Twice a week we have a Teen Center in the basement of Cafe Rot. We simply invite teens to come and we play cards, watch movies, play music with them, and talk and listen to them. Just love on them. There is a lot of depression and drug use in Reykjavik, so I think one of the the best things we do here is provide a safe, drug free place for these teens to hang out and be loved and listened to.

I have learned an incredible amount in the past two months of lecture phase. God has been tearing out old beliefs of mine and lies which I believed about myself, and building up boldness and confidence in my true identity which is hidden in Christ. This whole process has been painful at times, but Christ has shown me that this is what the transformation of my mind looks like.
One of the things God has been teaching lately is to always come back to the simplicity of my faith in Christ. Our whole mission and reason for being on this earth is simply to love people; sacrificially, unconditionally, and unyieldingly. We are not here to create converts but to appeal to people's souls by Christ's love through us. To be the Kingdom of Heaven and present to everyone as it is, with its irresistible love and peace and hope.

Some of you have probably heard that our DTS team has decided to go to Kenya, Africa for outreach! We will leave on January 5th for Nairobi and stay there until mid February. In Nairobi we will be working with ministries already in the city and visiting the slums on the out skirts of Nairobi. We will be planning activities with the kids there and just playing with them. We will also be working a lot with people who have AIDS. Encouraging them, praying for them and with them, and just letting them know that they are truly loved.
After the first month in Nairobi we will start moving around to different , smaller cities around Kenya. In one city we will help build a school, and work with some ministries which we have connections with. We still do not have a ton of details about everything we will do in Kenya, but everywhere we go we will be salt and a light to the people around us simply by carrying the hope, joy, and love which we have from Christ. I am Incredibly excited to see everything Christ will do through us!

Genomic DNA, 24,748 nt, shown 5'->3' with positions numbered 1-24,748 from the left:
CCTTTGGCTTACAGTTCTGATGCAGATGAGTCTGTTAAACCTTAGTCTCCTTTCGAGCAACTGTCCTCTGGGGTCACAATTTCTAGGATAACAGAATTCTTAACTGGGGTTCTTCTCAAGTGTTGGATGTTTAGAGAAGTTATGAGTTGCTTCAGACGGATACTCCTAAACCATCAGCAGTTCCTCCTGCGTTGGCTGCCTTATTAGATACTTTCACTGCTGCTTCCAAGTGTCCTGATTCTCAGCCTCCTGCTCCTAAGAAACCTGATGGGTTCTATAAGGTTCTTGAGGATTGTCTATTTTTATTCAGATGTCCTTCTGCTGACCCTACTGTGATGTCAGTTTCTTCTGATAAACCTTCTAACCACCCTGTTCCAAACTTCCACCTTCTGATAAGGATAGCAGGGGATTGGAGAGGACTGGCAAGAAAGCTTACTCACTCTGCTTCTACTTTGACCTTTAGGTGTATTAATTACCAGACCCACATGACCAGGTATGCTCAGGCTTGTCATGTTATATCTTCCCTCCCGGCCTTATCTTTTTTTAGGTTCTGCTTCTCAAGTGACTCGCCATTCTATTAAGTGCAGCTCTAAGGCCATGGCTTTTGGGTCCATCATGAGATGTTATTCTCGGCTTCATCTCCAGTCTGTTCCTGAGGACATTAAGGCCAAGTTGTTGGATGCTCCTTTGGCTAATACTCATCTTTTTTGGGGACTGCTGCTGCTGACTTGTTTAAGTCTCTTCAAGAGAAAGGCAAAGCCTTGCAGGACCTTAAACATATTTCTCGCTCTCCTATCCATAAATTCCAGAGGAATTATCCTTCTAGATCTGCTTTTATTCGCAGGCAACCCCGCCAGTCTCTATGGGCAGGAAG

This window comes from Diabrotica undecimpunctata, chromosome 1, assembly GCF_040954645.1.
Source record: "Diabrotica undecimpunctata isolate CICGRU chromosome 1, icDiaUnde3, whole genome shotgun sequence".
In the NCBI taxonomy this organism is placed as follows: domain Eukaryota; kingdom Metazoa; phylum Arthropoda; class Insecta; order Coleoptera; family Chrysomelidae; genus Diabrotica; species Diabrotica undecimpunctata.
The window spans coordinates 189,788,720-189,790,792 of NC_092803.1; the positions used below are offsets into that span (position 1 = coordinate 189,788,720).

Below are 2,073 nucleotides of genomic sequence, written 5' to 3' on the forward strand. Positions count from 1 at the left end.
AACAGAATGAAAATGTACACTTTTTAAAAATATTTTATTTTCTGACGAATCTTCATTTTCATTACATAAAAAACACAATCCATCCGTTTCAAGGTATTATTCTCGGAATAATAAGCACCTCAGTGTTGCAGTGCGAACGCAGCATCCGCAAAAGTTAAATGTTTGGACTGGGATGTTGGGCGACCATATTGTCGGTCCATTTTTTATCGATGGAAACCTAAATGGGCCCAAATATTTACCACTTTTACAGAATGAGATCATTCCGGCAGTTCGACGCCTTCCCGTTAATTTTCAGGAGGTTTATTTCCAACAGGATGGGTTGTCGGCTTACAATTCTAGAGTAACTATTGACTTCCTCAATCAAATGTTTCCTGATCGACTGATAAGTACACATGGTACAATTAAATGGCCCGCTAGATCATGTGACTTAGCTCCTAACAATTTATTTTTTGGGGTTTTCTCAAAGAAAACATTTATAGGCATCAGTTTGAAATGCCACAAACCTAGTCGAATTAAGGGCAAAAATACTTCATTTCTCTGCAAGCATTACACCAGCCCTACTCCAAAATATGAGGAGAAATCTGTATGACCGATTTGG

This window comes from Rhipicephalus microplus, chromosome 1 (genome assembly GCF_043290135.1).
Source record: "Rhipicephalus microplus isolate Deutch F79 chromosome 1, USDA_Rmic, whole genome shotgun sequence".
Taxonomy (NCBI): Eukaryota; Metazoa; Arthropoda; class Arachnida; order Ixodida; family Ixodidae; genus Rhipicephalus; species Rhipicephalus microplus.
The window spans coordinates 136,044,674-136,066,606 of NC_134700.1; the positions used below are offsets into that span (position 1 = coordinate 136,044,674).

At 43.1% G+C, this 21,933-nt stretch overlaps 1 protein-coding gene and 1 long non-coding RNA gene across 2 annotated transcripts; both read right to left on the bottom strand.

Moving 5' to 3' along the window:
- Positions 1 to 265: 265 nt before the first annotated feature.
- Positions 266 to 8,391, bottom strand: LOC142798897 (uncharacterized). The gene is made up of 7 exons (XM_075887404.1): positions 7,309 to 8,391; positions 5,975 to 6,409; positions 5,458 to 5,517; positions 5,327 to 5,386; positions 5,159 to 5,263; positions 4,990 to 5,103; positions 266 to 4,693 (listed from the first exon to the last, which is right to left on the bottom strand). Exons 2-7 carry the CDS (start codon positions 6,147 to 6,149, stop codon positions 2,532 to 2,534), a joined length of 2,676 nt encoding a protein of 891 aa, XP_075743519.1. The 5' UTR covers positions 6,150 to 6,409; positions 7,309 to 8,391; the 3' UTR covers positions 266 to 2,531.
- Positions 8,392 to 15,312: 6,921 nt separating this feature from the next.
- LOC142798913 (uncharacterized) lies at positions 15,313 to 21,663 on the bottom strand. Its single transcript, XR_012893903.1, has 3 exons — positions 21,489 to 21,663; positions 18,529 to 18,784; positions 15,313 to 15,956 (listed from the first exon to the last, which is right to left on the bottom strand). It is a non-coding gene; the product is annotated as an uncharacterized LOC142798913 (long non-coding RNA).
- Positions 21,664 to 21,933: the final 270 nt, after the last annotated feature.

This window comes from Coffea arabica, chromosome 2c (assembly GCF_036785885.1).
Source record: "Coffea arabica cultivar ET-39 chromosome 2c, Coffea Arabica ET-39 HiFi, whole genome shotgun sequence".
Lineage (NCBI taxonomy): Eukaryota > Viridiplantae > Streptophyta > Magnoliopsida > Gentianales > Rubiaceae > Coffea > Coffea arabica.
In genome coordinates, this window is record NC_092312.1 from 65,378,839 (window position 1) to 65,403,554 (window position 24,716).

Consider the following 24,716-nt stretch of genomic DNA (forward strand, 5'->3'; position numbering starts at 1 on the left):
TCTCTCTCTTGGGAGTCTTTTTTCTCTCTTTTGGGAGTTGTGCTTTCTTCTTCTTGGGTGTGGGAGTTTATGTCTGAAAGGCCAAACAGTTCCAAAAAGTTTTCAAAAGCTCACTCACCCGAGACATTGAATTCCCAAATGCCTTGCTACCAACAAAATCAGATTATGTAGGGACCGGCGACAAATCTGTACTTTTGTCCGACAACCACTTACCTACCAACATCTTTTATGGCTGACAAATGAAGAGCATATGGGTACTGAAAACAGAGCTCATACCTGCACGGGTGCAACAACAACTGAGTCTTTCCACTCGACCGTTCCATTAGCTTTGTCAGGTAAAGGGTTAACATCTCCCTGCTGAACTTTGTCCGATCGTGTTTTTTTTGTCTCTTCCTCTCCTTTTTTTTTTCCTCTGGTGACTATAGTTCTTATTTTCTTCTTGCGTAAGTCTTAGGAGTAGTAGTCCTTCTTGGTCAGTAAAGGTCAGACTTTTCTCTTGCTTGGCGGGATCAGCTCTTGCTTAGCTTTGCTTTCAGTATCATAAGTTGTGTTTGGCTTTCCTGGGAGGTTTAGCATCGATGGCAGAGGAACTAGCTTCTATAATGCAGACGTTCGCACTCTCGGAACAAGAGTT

Obviously, our outreach to Kenya will cost money. With plane tickets, housing, food, and transportation, I need still about $1,200
However, God provided all of my lecture phase fee , and I am completely confident that He will provide the everything that I need! We have a good Father!
If any of you would like to donate towards my outreach you can send checks or cash to the address below, or just give it to MariLynn or Richard Ross and they will make sure it gets to me.

More importantly than money, I need prayer support. I have seen in the past couple months how important it it for us as a team, to be covered in prayer. I am so thankful to those who have prayed for me while I am in Iceland! I have seen so much blessing and providence because of it.
Specific things to pray for are: finances to come in for everyone on the team, for Cafe Rot and the ministry here, for the teens who come in , to break the strongholds of depression, drugs, alcohol, sex abuse, apathy, and hopelessness which are so strong in the city of Reykjavik. Also for Smurfy, that he will be completely healed and for strength.

Revival in Iceland is not going to start in the churches, but in coffee houses like Cafe Rot and in the one-on-one conversations, and in the arts, and in the restoration of the family, and in relentless, steady, unchanging love.

Thank you all , again, for your love and support! Both in prayer and financially. Your e-mails and facebook messages have been really encouraging! I love and miss you all so much! If you would like more regular updates, you can visit my blog at:


In Love,

Nicholaus Ross


Nicholaus Ross

1314 Newman Avenue

Nashville, TN 37216

Please make checks either payable directly to me

or, if you prefer, make your check payable to:

“Priest Lake Christian Fellowship”.